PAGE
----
Constantly amazed by his logic. A political scientist with a PhD who reasons as he does should be stripped of his doctoral degree. Surveys are based on science because the discipline of statistics is involved. As such, there is the survey design made by a statistician or a data analyst. It has to be totally random in order for the results not to be skewed. If skewed then the purpose of the survey is defeated. Antonio Contreras in his Manila Times piece “A wrong reading of the surveys” screams about how “the recent Pulse Asia Survey” was taken as “an early coronation of the Duterte-Duterte tandem” by “practically every media outfit”. He writes his rebuttal to that interpretation…
To label 28 percent and 18 percent voter preferences as an overwhelming and formidable show of support is absurd. And if the Dutertes are truly powerful as a brand, it would have been simply impossible the President’s much-touted 90 percent trust and approval ratings can just vanish and now become a pitiful 18 percent preference, as if a DDS who worships Duterte can opt to vote for someone else as his vice president.
…and then cleverly inserts his plug writing how, “[our] own survey in DigiVoice, when read parallel with the Pulse Asia survey, in fact could complete the dire picture which this much vaunted political dynasty may be facing. Because we did not measure voter preference relative to specific positions, but only the extent of the voter base of potential voters for a particular candidate in any position, our survey provided a measure of the extent of the potential electoral power of any political brand. Sara Duterte had only a 37.6 percent voter base, while her father, 34.2 percent. Thus, while their numbers reflected in the Pulse Asia survey of 28 percent and 18 percent respectively can still improve, it is possible such may not go beyond their voter bases.”
Not all surveys are correct, of course. Think of Hillary Clinton’s pollsters who had her leading by 10 points in the 2016 election. Election night had Hillary losing to Donald Trump in what was considered a major upset. Last night, I read an article about a statement made by the national group of pollsters in the US saying they made a mistake in their surveys for Congressional races. This is why the Republicans were able to cut down the majority of the Democrats in 2020. They appear to be headed to victory in this year’s midterm election. Bad news for the administration of President Joe Biden.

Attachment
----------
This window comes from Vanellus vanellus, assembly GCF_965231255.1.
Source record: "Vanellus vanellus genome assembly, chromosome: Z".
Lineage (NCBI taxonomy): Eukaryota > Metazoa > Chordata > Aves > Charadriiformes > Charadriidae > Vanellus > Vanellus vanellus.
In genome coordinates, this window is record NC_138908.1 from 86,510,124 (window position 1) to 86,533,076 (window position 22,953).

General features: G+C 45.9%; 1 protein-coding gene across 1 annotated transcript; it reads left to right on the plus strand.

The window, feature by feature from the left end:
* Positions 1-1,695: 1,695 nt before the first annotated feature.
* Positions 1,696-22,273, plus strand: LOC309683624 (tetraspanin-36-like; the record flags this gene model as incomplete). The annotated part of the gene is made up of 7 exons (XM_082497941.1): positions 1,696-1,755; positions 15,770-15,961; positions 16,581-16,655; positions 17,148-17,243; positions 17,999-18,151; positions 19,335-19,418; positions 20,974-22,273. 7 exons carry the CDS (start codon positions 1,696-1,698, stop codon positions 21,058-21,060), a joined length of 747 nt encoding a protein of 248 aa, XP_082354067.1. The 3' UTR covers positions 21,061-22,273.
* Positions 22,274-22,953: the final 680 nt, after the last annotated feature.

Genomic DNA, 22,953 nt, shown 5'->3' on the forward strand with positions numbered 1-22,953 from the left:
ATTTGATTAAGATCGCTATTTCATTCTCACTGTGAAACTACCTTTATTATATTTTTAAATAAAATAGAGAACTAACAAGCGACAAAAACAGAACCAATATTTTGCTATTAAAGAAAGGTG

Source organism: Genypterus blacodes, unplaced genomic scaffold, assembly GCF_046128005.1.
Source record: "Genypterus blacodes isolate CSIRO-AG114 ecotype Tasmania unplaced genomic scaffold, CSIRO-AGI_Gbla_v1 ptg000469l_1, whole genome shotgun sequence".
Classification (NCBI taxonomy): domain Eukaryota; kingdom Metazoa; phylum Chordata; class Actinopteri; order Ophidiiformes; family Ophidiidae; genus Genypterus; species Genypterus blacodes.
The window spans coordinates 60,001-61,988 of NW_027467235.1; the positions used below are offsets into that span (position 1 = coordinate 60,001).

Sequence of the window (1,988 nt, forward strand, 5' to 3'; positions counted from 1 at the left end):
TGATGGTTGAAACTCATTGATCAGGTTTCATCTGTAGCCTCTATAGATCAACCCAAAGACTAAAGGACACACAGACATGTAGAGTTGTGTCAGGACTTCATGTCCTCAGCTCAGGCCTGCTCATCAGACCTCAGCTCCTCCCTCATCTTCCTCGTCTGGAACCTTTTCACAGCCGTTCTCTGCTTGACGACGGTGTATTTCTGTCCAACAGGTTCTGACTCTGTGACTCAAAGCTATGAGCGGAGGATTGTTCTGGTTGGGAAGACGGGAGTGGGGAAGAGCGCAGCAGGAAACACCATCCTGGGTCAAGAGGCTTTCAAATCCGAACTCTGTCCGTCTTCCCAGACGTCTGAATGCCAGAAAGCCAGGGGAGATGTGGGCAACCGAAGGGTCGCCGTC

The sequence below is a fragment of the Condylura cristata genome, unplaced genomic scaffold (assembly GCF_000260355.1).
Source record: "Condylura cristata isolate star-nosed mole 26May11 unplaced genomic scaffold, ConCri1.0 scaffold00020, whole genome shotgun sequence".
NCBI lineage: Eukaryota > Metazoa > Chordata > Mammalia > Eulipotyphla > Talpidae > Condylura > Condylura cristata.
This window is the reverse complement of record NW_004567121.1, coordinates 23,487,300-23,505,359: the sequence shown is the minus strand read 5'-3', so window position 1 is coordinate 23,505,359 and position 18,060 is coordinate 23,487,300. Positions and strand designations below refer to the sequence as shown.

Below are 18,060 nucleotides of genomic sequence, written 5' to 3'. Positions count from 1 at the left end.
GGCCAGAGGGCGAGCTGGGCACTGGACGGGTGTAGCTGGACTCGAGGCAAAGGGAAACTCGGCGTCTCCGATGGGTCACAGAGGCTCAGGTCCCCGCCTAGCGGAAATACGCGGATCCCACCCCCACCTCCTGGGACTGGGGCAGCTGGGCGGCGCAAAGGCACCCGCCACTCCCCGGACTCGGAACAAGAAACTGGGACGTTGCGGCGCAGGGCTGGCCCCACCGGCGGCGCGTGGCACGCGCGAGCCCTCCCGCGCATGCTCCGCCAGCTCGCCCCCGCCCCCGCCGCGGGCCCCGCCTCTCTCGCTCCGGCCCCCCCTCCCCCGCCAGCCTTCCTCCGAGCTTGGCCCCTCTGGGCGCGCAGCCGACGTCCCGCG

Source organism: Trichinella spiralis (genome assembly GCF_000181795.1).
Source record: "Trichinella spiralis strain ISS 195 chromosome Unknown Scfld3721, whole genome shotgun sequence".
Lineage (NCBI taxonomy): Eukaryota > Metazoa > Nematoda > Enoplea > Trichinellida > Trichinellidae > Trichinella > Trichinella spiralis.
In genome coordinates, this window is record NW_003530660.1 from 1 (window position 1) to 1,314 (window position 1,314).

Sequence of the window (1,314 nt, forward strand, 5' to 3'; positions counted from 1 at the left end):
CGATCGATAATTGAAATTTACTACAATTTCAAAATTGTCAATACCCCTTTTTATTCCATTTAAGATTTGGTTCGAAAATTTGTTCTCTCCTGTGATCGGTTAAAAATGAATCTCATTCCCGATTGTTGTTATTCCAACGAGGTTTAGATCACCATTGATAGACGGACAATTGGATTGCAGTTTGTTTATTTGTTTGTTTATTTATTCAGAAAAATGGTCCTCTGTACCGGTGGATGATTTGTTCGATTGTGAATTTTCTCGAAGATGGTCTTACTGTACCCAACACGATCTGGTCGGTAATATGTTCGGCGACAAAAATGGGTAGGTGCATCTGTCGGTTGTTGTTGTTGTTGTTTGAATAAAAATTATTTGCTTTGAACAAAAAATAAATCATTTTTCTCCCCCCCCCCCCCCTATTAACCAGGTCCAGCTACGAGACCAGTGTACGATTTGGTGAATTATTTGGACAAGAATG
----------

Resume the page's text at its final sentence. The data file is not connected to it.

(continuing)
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The problem with Contreras is he lets his hatred of Duterte get in the way of his analysis. He continues to insist that Duterte has a voter base of only 18% per their survey. But the problem with this is the sample size is only 1,500 out of a possible 60M voters. It doesn’t mean that if Duterte ran for Vice-President he would only get 18% of the vote. The same is true with his fallacious claim with Manila Mayor Isko Moreno’s voter base being at 53%. If the election were held today, would it be guaranteed that Isko would win?
Again, surveys are just snapshots to extract information from the electorate. Aside from the science, there is also the gut feel. You want to get the pulse of the people you talk to the man on the street. You want their palpable opinion, you talk to a taxi driver or a barber. Why? They’re the most updated on political issues on account of their jobs having them tuned-in to AM radio to pass their time while doing their work over the course of a day. Contreras wants his followers to swallow his pronouncements as gospel truth while engaging in credentialism. Tag-diez na nga ang mga political analyst at strategist ngayon. Everyone who is on social media is one because they can’t avoid expressing their opinion. That’s what social media is for to begin with. In Contreras’s case, it appears more to be sour-graping given his history of what he refers to as “critical collaboration.” In reality, he’s just pissed that he doesn’t have the same kind of popularity his fellow “Duterte Die-hard Supporters” (DDS) have now.
In social media, content is king. It’s a question of where you want to position yourself as a pundit. While likes and followers are indicators, what you write about still counts, more so the logic of your argument. What ails Contreras is the same with the Opposition; they like to ram opinions down people’s throats. Unfortunately for those sorts, each individual has the freedom to choose. There is also discernment. No one has the right to force any one to become a believer. You have to sell your ideas in the marketplace. If people buy it, good. If not, then it simply means that your reading of their sentiments is wrong.
It’s now up to you to decide how you will position yourself in the market. Respect begets respect. It’s fairly obvious that the good professor is afflicted with narcissism. He behaves like a six year old whenever anyone disagrees with his opinion. Being a control freak doesn’t get you anywhere. As early as October 2016 when Contreras and the other members of what became the DDS bloggers got together, I already foresaw they wouldn’t last long enough because each and everyone had a hidden agenda. It would become a game of one-upmanship. By 2017, they were already at each other’s throats. This is what happens when your beliefs aren’t based on principles. Contreras’ piece today is a reflection exactly of how he thinks.
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